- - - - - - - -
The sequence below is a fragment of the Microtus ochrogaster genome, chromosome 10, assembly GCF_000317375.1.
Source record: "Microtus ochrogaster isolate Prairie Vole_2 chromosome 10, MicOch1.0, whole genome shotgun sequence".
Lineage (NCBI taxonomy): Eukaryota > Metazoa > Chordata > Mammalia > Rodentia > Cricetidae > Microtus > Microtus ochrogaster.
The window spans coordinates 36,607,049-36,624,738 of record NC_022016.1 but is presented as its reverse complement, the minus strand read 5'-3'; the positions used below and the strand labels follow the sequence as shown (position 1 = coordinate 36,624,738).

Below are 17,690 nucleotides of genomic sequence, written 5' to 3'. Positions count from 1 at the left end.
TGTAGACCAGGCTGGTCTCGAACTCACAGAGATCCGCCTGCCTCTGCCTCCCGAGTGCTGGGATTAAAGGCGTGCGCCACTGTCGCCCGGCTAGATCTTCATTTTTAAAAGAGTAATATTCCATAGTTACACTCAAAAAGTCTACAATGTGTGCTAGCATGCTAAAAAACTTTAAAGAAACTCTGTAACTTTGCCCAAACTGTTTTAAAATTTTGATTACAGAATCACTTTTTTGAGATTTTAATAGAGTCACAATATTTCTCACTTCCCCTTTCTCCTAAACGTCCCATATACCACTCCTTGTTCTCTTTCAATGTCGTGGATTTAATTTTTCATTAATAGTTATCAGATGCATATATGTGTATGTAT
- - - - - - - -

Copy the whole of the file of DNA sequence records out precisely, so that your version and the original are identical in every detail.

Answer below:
The sequence below is a fragment of the Microtus ochrogaster genome, chromosome 10, assembly GCF_000317375.1.
Source record: "Microtus ochrogaster isolate Prairie Vole_2 chromosome 10, MicOch1.0, whole genome shotgun sequence".
Lineage (NCBI taxonomy): Eukaryota > Metazoa > Chordata > Mammalia > Rodentia > Cricetidae > Microtus > Microtus ochrogaster.
The window spans coordinates 36,607,049-36,624,738 of record NC_022016.1 but is presented as its reverse complement, the minus strand read 5'-3'; the positions used below and the strand labels follow the sequence as shown (position 1 = coordinate 36,624,738).

Below are 17,690 nucleotides of genomic sequence, written 5' to 3'. Positions count from 1 at the left end.
TGTAGACCAGGCTGGTCTCGAACTCACAGAGATCCGCCTGCCTCTGCCTCCCGAGTGCTGGGATTAAAGGCGTGCGCCACTGTCGCCCGGCTAGATCTTCATTTTTAAAAGAGTAATATTCCATAGTTACACTCAAAAAGTCTACAATGTGTGCTAGCATGCTAAAAAACTTTAAAGAAACTCTGTAACTTTGCCCAAACTGTTTTAAAATTTTGATTACAGAATCACTTTTTTGAGATTTTAATAGAGTCACAATATTTCTCACTTCCCCTTTCTCCTAAACGTCCCATATACCACTCCTTGTTCTCTTTCAATGTCGTGGATTTAATTTTTCATTAATAGTTATCAGATGCATATATGTGTATGTAT